Questioning candidates on the arms trade
I'm currently waiting to hear from all six candidates in my constituency about a topic that much of the media have ignored during the election campaign - the government's subservience to the arms industry.
Since Blair's government cancelled a criminal investigation into multinational arms firm BAE Systems, many more people have become aware of the undemocratic influence wielded by arms companies in the corridors of power. Former Foreign Secretary Robin Cook wrote that BAE's boss has “the keys to the garden door at Number Ten”.
The Campaign Against Arms Trade (CAAT) is encouraging us to question our candidates about the arms industry's relationship with goverment. They have provided a facility on their website to make it easy: http://www.caat.org.uk/issues/ukti/election/index.php.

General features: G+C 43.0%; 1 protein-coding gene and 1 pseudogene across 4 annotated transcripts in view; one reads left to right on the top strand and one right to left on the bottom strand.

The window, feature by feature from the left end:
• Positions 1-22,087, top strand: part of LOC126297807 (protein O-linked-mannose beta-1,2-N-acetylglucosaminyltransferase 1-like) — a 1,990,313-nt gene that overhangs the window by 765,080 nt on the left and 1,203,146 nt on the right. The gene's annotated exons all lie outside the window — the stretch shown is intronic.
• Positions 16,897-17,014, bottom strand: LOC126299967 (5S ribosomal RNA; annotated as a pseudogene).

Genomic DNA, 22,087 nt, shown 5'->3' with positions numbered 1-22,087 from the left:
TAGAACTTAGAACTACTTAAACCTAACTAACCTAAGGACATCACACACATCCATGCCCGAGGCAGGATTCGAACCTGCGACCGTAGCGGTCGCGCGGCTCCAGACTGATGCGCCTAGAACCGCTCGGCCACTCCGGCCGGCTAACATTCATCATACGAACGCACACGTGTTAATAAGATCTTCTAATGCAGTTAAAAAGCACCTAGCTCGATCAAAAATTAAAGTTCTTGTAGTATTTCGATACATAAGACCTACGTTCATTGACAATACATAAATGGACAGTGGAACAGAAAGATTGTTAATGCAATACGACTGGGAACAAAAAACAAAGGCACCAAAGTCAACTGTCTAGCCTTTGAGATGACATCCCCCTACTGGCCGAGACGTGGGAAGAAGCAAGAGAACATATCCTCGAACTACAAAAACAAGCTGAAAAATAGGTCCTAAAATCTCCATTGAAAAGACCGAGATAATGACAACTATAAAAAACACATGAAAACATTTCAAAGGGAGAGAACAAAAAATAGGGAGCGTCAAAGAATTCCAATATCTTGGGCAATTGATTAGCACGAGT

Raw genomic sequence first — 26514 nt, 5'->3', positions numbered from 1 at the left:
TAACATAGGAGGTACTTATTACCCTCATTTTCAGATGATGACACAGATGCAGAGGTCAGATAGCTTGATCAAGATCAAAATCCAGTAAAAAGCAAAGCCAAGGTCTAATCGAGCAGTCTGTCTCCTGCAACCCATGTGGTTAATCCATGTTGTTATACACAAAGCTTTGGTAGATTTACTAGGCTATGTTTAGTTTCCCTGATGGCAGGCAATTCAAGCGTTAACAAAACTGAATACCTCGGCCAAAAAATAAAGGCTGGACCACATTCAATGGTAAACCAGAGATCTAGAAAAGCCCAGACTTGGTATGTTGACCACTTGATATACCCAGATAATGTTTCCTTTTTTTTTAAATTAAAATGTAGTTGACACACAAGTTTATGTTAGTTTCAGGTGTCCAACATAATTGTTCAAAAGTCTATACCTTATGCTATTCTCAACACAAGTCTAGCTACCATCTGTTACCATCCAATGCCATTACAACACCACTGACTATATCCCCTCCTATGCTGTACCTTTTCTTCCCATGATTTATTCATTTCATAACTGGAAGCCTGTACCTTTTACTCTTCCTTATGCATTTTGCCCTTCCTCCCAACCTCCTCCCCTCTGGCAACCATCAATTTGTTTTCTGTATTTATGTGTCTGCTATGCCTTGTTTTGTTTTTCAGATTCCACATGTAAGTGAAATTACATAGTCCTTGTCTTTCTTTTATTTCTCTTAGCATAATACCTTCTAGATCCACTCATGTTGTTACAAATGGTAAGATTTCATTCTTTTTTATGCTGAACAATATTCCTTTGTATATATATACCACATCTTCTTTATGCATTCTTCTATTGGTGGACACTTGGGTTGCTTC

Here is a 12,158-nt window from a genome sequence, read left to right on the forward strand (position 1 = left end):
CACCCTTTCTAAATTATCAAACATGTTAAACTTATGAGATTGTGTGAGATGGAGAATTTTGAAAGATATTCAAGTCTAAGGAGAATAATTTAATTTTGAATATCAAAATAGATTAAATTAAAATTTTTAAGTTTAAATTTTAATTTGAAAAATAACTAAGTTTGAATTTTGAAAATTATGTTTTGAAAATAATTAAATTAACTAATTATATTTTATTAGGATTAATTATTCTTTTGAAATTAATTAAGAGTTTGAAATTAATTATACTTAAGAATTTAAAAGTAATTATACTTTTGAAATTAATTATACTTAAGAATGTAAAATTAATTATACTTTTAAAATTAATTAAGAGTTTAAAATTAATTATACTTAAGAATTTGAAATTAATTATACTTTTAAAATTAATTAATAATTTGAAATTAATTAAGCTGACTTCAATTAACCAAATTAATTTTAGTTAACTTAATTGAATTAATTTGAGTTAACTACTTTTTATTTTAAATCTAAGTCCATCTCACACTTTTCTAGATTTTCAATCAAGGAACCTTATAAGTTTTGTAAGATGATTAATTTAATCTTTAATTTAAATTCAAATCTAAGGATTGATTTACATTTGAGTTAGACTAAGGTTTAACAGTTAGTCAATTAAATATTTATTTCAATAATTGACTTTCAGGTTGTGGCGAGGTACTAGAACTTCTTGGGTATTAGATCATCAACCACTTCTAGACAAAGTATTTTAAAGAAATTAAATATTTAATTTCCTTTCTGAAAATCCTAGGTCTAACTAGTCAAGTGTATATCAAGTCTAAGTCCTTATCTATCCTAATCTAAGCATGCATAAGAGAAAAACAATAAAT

In particular, this is a great opportunity to question candidates about UK Trade and Investment (UKTI), the government unit that promotes British exports. It has more staff working on arms exports than on all civil sectors combined – even though arms make up less than 2% of UK exports.
I encourage you to take a moment to challenge your candidates, and then let CAAT know what they said. In a couple of weeks, the candidates you've questioned may be sitting in Parliament, with the power to change Britain's relationship with the arms trade. That will be the time to hold them to the commitments they've made to us.
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